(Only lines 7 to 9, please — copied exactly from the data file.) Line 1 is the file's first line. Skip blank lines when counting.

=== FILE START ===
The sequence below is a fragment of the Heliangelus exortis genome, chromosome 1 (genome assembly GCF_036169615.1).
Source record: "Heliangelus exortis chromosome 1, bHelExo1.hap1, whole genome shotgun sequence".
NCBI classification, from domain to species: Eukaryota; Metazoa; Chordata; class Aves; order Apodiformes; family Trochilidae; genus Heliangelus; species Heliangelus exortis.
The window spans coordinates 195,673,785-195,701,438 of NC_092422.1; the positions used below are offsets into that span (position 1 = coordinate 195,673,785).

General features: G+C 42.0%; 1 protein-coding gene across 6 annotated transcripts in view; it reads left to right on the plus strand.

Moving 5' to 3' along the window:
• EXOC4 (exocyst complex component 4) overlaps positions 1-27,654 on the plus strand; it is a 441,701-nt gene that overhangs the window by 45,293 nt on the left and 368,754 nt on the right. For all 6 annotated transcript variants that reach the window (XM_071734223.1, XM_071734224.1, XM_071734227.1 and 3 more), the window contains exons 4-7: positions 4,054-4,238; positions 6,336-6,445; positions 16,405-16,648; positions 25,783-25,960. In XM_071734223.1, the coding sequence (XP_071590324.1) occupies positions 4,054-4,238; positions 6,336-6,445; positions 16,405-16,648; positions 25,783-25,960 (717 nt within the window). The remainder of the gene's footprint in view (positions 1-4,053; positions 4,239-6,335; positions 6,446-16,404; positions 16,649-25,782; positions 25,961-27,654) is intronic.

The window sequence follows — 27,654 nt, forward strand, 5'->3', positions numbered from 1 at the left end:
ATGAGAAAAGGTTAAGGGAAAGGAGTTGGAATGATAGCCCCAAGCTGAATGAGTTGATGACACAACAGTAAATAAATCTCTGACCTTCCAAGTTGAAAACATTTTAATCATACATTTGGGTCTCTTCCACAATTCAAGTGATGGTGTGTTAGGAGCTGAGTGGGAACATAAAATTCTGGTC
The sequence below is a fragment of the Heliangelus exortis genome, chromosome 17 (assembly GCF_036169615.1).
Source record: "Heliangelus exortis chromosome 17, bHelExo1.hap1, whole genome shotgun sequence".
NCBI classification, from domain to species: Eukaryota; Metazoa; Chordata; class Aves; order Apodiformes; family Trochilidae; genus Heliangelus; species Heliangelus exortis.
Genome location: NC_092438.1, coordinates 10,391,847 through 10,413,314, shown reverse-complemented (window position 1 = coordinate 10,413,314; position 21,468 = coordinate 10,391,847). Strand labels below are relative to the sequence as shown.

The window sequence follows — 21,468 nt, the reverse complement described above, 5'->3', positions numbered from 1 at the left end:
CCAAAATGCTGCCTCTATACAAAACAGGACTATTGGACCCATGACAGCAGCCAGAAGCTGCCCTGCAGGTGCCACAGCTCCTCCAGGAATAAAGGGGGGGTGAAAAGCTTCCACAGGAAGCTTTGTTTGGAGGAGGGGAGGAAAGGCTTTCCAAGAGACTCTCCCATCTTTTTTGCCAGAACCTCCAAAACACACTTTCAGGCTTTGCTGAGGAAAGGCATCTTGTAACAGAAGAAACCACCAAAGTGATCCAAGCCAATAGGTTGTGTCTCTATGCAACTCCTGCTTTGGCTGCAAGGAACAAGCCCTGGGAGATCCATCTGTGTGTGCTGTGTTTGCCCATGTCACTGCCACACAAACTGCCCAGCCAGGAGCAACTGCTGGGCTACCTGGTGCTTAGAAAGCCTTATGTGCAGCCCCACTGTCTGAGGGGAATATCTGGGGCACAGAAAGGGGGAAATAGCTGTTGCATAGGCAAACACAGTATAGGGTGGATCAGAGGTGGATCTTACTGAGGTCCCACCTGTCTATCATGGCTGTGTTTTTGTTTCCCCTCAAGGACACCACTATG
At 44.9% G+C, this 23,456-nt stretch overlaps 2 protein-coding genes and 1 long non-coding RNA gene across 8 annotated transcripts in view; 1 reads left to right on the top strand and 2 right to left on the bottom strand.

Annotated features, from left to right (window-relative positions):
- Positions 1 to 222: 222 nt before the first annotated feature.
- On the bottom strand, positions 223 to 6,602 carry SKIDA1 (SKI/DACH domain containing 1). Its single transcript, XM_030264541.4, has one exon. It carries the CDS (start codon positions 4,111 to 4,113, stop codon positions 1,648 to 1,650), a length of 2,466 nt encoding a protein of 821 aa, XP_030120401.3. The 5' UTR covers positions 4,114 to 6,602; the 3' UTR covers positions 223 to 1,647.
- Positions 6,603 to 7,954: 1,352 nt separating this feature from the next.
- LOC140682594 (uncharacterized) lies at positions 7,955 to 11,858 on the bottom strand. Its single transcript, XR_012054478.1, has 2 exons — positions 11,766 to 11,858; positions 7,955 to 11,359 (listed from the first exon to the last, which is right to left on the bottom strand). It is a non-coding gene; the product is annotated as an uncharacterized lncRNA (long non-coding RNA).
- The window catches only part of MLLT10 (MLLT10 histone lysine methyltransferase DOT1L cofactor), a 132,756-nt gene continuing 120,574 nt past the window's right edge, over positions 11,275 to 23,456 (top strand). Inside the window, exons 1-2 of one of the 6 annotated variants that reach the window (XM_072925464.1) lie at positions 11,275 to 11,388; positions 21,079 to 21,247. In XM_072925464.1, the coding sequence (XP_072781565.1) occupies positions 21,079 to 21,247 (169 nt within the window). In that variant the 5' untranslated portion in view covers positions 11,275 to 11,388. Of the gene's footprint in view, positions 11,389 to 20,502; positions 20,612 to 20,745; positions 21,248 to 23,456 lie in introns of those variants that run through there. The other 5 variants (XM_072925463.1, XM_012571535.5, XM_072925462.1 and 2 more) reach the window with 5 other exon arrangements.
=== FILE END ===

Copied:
• EXOC4 (exocyst complex component 4) overlaps positions 1-27,654 on the plus strand; it is a 441,701-nt gene that overhangs the window by 45,293 nt on the left and 368,754 nt on the right. For all 6 annotated transcript variants that reach the window (XM_071734223.1, XM_071734224.1, XM_071734227.1 and 3 more), the window contains exons 4-7: positions 4,054-4,238; positions 6,336-6,445; positions 16,405-16,648; positions 25,783-25,960. In XM_071734223.1, the coding sequence (XP_071590324.1) occupies positions 4,054-4,238; positions 6,336-6,445; positions 16,405-16,648; positions 25,783-25,960 (717 nt within the window). The remainder of the gene's footprint in view (positions 1-4,053; positions 4,239-6,335; positions 6,446-16,404; positions 16,649-25,782; positions 25,961-27,654) is intronic.

The window sequence follows — 27,654 nt, forward strand, 5'->3', positions numbered from 1 at the left end:
ATGAGAAAAGGTTAAGGGAAAGGAGTTGGAATGATAGCCCCAAGCTGAATGAGTTGATGACACAACAGTAAATAAATCTCTGACCTTCCAAGTTGAAAACATTTTAATCATACATTTGGGTCTCTTCCACAATTCAAGTGATGGTGTGTTAGGAGCTGAGTGGGAACATAAAATTCTGGTC